It started life on the PlayStation 3 before moving on to the PlayStation 4 and PC in a more fleshed-out release, and now Fairy Fencer F: Advent Dark Force has made its way over to the Nintendo Switch too. It feels like a good fit for the system, with the portable nature of the console proving to be a good way to get through Compile Heart’s intriguing yet slightly flawed RPG – especially if you don’t want people to see some of the more titillating scenes on your TV…
Fairy Fencer F: Advent Dark Force puts you in the shoes of Fang, an arrogant and generally unlikable bloke who has uncovered a strange sword that carries the spirit of a Fairy within it. That Fairy just so happens to offer Fang the chance at adventure, with the fate of the world seemingly at risk if the special Goddess isn’t revived to protect it. Fang’s a bit of a prick though so he says no, but it doesn’t take too long for the Fairy to convince him and thus your journey across a world full of Fairies, Fencers, and the special weapons known as Furies begins.
Whilst it’s intentional that protagonist Fang is so arrogant to begin with, it did make it hard for me to like him throughout the game. The same goes for some of your party members too, who don’t steer too far away from the typical stereotypes you’d be used to finding in most RPGs. The thing is, I love playing through an RPG and feeling a bond with the characters to the point where I’m genuinely rooting for them through each trial and tribulation they may face – I just never really felt like that with Fairy Fencer F: Advent Dark Force’s heroes. Naturally, they feel a bit more likable the further you progress through the game, but they’re certainly not a memorable bunch that’ll stick with you long after playing.
Oh, and as mentioned in the opening paragraph, Fairy Fencer F: Advent Dark Force’s characters can be a bit risqué too. It’s not something that bothered me when playing, but this might make for a game that you don’t want to play when others are watching (unless you want some strange looks).
Whilst the characters don’t always make the narrative so appealing, the choices you get to make during it do add an intriguing touch to proceedings. There’ll be moments in the game where you have to make pivotal choices that won’t only shape how the story pans out but also your relationship with the characters around you. These choices aren’t just meaningless either, with each one actually having the potential to completely change how the game ends. Being able to add my own personal touch to the narrative was not only something I could appreciate, but it also adds a whole lot of replayability to the experience too. Sure, I’m not the kind to play twenty-hour plus RPGs over and over again, but completionists who want to uncover everything will definitely have fun seeing each of Fairy Fencer F: Advent Dark Force’s story branches through to their conclusion.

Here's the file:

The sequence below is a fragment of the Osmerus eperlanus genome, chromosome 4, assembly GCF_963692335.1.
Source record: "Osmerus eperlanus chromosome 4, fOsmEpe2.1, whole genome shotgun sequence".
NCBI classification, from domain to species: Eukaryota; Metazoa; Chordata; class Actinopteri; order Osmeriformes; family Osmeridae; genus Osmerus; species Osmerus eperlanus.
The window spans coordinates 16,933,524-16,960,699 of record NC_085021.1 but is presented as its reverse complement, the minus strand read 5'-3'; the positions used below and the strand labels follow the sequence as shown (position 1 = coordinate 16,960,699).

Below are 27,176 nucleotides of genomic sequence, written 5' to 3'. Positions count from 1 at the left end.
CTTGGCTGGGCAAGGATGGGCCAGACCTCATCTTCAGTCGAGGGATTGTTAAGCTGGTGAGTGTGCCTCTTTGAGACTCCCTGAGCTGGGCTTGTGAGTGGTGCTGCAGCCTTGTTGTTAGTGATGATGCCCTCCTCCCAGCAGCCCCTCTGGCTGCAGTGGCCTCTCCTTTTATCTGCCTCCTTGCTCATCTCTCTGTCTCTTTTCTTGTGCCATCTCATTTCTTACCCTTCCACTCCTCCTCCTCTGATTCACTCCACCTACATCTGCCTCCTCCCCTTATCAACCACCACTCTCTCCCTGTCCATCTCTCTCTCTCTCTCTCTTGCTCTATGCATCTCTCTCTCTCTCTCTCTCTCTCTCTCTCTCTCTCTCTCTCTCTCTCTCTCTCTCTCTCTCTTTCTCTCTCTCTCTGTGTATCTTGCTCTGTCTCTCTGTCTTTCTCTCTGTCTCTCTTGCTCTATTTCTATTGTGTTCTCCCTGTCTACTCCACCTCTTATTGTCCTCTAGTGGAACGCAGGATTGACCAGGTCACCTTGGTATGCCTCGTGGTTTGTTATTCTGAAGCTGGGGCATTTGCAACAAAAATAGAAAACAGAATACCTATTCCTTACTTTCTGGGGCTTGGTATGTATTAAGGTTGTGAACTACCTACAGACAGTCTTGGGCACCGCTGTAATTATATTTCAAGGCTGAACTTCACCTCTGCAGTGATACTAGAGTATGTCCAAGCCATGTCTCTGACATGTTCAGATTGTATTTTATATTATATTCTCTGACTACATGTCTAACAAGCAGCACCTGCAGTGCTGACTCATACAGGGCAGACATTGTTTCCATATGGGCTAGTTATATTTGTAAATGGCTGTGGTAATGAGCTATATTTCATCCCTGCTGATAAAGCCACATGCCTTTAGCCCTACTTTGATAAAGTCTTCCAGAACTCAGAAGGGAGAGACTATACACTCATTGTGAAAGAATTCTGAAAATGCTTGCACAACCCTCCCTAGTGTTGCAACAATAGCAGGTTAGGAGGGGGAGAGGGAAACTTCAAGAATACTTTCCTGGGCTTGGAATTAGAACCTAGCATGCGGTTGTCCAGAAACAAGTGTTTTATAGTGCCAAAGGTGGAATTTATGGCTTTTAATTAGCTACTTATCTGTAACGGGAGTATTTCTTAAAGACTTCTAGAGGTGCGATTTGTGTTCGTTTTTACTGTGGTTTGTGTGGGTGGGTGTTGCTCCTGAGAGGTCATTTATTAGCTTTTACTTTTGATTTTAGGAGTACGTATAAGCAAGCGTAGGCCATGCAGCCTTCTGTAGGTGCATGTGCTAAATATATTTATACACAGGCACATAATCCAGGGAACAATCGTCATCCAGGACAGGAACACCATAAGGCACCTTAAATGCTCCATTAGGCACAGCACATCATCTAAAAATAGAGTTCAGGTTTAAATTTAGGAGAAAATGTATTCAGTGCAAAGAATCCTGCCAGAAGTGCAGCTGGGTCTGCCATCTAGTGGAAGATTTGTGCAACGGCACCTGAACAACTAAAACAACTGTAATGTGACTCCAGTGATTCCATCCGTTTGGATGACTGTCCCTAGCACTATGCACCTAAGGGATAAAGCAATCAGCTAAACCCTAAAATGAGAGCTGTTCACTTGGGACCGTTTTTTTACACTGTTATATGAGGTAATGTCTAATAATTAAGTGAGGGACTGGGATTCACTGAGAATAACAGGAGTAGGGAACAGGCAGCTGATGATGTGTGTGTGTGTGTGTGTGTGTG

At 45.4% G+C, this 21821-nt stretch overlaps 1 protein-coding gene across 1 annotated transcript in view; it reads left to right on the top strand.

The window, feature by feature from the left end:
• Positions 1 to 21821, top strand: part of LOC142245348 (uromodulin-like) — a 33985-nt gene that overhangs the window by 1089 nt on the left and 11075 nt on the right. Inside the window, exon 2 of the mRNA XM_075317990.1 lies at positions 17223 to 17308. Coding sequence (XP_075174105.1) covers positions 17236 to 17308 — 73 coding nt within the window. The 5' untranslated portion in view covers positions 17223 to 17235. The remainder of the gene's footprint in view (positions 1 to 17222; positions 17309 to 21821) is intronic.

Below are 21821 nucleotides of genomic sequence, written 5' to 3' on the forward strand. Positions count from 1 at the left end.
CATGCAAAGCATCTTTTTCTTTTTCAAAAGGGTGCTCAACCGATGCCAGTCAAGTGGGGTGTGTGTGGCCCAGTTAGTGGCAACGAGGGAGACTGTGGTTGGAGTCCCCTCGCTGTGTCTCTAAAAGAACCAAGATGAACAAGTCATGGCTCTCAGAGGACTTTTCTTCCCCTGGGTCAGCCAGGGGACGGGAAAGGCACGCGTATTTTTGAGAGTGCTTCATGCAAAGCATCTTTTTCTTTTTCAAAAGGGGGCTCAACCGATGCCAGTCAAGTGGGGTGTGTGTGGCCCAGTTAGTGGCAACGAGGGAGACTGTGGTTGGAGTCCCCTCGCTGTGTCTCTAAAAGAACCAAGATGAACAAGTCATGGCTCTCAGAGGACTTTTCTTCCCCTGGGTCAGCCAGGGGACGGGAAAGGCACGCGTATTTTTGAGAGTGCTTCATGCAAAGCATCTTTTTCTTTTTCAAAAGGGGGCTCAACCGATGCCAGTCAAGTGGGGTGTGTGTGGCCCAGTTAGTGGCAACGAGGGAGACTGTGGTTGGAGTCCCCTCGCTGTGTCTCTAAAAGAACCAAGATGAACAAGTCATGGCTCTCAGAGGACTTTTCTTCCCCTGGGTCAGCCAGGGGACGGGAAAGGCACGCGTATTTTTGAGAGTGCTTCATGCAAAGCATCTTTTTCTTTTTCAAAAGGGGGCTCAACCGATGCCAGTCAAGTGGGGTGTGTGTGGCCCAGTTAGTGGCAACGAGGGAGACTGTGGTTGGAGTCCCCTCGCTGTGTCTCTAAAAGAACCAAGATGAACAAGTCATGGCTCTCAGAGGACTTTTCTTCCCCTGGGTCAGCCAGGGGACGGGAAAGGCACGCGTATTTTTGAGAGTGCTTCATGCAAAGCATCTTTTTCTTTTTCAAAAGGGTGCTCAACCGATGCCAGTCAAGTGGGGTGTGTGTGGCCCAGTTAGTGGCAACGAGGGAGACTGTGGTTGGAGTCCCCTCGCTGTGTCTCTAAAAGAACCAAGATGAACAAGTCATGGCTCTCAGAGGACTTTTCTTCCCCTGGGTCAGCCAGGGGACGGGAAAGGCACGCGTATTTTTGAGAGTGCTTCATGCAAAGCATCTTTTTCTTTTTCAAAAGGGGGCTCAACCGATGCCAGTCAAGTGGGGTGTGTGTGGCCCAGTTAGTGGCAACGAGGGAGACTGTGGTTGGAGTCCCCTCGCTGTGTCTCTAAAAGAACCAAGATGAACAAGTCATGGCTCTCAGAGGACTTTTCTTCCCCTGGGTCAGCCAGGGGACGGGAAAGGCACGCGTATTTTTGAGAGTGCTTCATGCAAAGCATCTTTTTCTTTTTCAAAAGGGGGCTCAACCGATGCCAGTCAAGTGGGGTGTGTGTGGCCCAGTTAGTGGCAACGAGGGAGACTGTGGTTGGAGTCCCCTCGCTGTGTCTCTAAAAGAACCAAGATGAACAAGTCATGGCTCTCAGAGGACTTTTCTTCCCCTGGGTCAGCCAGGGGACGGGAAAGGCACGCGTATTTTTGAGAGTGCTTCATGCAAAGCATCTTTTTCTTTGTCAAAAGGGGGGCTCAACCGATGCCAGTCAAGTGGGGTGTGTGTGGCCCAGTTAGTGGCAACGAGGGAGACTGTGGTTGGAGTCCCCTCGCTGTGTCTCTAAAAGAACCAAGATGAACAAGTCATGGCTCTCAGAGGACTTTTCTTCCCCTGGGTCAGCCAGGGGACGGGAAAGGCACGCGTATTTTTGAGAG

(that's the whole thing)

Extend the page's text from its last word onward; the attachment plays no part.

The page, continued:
One of the highlights of Fairy Fencer F: Advent Dark Force is the game’s battle system, which is enjoyable, quick-paced and surprisingly tactical throughout. It follows a turn-based setup, with the player taking six party members into battle as they switch between standard attacks, skills, and magic attacks to take down the onslaught of enemies. In a similar manner to the ‘Tales of’ series, you’re even able to run around the battle area during your turn to figure out a position that works best for you. It makes your character’s position a more important aspect of the game and allows you to not only set up more punishing attacks but also keep potentially vulnerable party members out of the way of trouble.
The variety of skills on offer can change up the flow of a battle too, as does teaming up with the Fairies to unleash some special abilities – there really is a lot on offer and it makes for a series of exciting encounters. That being said, don’t be surprised to find yourself intimidated at first, especially with the influx of tutorials that the game sends your way. Being taught all of the different mechanics of combat can feel daunting initially and there is a lot to take on, though it won’t take long before it all sinks in and you start dishing out beating to enemies with ease. It really makes for a good time.
Whilst Fairy Fencer F: Advent Dark Force’s battling is of a generally high quality, the actual exploration in-between is more of a mixed bag. There isn’t really too exciting of a world to be found in the game, whilst the dungeons themselves feel so linear in design that it can feel like you’re following a fixed routine when progressing through them. I wouldn’t say any were particularly boring and the stat-boosting challenges that the game offers gives you something to work for as you progress through each environment, but there’s definitely a blander world here for you to uncover when compared to the likes of the ‘Final Fantasy’ or ‘Tales of’ series.
At least it looks pretty enough though, with the anime-inspired world making for some intriguing sights and colourful environments throughout your adventure. Sure, you can tell it’s a game that was built in the last generation of consoles, but it managed to hold up well even when playing on the Switch’s handheld mode.
It generally performed well too, with it maintaining a 30fps frame rate for the most part (though there were some drops to be found along the way). There were some slightly long loading times and moments where the game would hang momentarily, but in general it definitely worked well. That being said, it’s certainly not the definitive way to experience Fairy Fencer F: Advent Dark Force’s adventure – unless you’re planning on playing on the Switch’s portable mode, you’d be better off playing the game on the more polished PlayStation 4 or PC ports if it’s an option for you.
Developer: Compile Heart
Publisher: Idea Factory
Platform(s): Nintendo Switch (Reviewed), PlayStation 4, PC